The stock market has had a tough go recently. Investors are nervous, scared even. One big question is on everyone’s mind: Does the recent correction signal that we are headed towards a more serious bear market?
There’s good reason for that concern. A Bear market is much more dramatic and damaging than its less severe, and more frequent counterpart – the correction. Corrections are market pullbacks in the 10% but less than 20% range. While corrections have happened frequently over the course of stock market history, corrections that turn into bear markets are more often than not, coupled with an economy headed into or already in recession.
As the old cliché goes, the stock market is not the economy, and the economy is not the stock market.
Let’s examine what market pullbacks look like absent of economic recessions. And let’s also look at what stock market pullbacks look like when they happen during recessions.
Turning to historical precedent, we see that since 1987 (over the past 31 years), there have been 20 pullbacks of 10% or more. Our most recent correction of 12% brings that number to 21. Of these, the pullbacks that ultimately became bear markets (corrections of 20% or more) were all associated with economic recessions. During these recessionary periods, market drops averaged 25%. For market corrections not associated with recessions, the average drop was around 14%.
Of course, there’s no way to know for sure when this current pullback ends, as we can’t precisely predict the future. But history shows that from a percentage standpoint, this recent pullback has already gotten close to what average pullbacks look like during non-recessionary periods. This correction (of early 2018) has reached a 12% dip at low point thus far, relative to the average non-recession pullback of 14%. So as long as we stay out of recession, we are already getting very close to average correction levels.
Believe me, I know. Almost all market pullbacks, especially ones where the Dow drops over 1000 points in one day can scare the daylights out of investors, and it’s a normal human emotion to loath losing money. But as long as the economy stays out of recession, for the time being, this correction should stay just that – a correction. And from where I stand, the numbers just aren’t there to support a backdrop of economic recession.
Remember how January started? The S&P 500 rose over 7%. This performance almost made the top-ten list of best starts since 1950; it clocked in at number 11. What does this mean? Historically speaking, strong Januarys bode well for full-year returns.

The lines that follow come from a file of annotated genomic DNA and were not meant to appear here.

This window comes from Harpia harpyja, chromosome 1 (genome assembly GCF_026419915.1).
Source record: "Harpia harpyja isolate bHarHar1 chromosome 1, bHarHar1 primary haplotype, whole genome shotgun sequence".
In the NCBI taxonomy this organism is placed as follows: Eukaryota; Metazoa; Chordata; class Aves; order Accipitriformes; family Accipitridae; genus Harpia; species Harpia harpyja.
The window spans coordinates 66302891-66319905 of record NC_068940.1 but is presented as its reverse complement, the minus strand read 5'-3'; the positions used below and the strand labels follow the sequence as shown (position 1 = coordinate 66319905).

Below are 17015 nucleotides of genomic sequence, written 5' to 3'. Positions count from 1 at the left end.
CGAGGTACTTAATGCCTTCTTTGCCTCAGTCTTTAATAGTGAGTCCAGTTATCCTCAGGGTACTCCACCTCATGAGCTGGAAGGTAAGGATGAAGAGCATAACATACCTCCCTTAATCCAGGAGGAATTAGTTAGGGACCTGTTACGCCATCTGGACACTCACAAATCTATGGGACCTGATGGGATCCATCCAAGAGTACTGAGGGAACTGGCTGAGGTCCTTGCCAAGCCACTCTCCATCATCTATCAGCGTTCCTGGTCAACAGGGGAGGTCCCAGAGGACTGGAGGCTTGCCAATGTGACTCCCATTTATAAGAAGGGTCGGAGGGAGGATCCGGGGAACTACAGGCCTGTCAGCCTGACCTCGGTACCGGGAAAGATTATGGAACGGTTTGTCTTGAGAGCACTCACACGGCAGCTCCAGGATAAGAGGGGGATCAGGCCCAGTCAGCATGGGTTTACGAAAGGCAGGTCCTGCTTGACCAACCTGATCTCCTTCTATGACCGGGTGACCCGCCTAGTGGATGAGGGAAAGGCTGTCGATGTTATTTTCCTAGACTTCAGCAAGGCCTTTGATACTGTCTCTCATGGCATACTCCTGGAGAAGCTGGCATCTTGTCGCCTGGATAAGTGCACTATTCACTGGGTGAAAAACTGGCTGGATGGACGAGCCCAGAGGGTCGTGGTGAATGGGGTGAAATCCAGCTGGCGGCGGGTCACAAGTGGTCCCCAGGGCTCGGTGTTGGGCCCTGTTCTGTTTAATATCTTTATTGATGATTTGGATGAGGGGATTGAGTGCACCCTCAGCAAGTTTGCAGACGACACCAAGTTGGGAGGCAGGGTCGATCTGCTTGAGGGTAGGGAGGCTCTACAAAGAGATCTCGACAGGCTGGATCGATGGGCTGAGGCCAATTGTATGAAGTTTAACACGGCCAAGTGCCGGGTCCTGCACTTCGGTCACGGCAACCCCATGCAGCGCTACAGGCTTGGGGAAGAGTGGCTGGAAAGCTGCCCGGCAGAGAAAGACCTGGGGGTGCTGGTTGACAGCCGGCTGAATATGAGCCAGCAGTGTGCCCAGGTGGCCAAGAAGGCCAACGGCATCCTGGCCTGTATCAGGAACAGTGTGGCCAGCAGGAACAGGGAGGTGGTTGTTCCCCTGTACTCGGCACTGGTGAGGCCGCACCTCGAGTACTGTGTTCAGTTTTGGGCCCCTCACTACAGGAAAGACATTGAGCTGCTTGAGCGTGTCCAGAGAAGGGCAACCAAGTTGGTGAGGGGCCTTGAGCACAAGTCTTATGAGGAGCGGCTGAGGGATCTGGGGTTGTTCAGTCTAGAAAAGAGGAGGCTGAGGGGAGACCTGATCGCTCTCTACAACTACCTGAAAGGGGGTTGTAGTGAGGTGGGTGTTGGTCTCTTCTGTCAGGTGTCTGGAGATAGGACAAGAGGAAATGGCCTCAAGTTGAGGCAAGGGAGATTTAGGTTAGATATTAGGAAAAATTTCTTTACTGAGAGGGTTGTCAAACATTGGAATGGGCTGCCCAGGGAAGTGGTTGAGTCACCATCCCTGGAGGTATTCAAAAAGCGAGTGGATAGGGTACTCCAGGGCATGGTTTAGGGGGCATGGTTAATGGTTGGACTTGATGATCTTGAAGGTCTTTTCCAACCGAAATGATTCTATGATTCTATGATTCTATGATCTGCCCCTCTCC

One canary-in-the-coal-mine for economic recessions is the Rule of 10 from rebound economist Don Rissmiller, of Strategas Research Partners. Rissmiller believes the economy is more likely to enter a recession when the average 30-year mortgage rate combined with the average cost for a gallon of gas is more than 10.
If we plug in today’s numbers into this equation, we have a roughly 4.5% mortgage rate plus $2.60 for a gallon of gas, which gives us 7.1, safely below Rissmiller’s key number of 10. While this is just a rule of thumb, it serves as a good reminder that high mortgage rates and gas prices play a significant role in slowing the economy – economic data points that are still safely below where they begin to damage economic growth.
Now let’s focus on nine other economic factors that seem to indicate that we probably aren’t headed for a recession just yet:
1. The US Conference Board’s Leading Economic Index (LEI) projects continued expansion and economic growth.
2. The Institute for Supply Management pegs manufacturing in the high 50s, which also indicates robust expansion.
3. Our US unemployment rate is heading lower form 4.1%, not higher.
4. Similarly, US wages are moving upward, currently at 2.9%.
5. The National Federation of Independent Business(NFIB) Optimism Index is at 107, which also indicates economic expansion.
6. There is also optimism (signaling more expansion) per the Consumer Confidence Index, which measures the degree of confidence that individuals have about the economy in regard to their saving and spending outlook.
7. While interest rates are slowly rising, they remain historically very low.
8. Corporate earnings continue to ratchet higher.
9. The recently enacted tax reform will likely continue to boost the economy in the coming years.
And there we have it. Nine solid factors that all point to continued economic growth and expansion – not an impending recession. But as I’ve said before, no one has a Stargate in their living room; we can’t predict the future. What we can do is look at history, number, and data to create our best-educated guess on where we may be going. If we do this, it’s difficult to see a recession on the near horizon, which should keep stock market pullback in check – for now.
Bottom line: corrections hurt.
As humans, our brains hate losing money, even if it’s on paper. It creates real stress, worry, and fear. But remember this part: as long as corrections heal (and they do), your losses heal.
As we make our way through this correction, and those sure to come, keep your focus on the long game. In my opinion, the only way to navigate the inherent ups and downs of the market is to commit to investing over the long term. Another key ingredient is to remember income investing, which can help get us through these tumultuous times.
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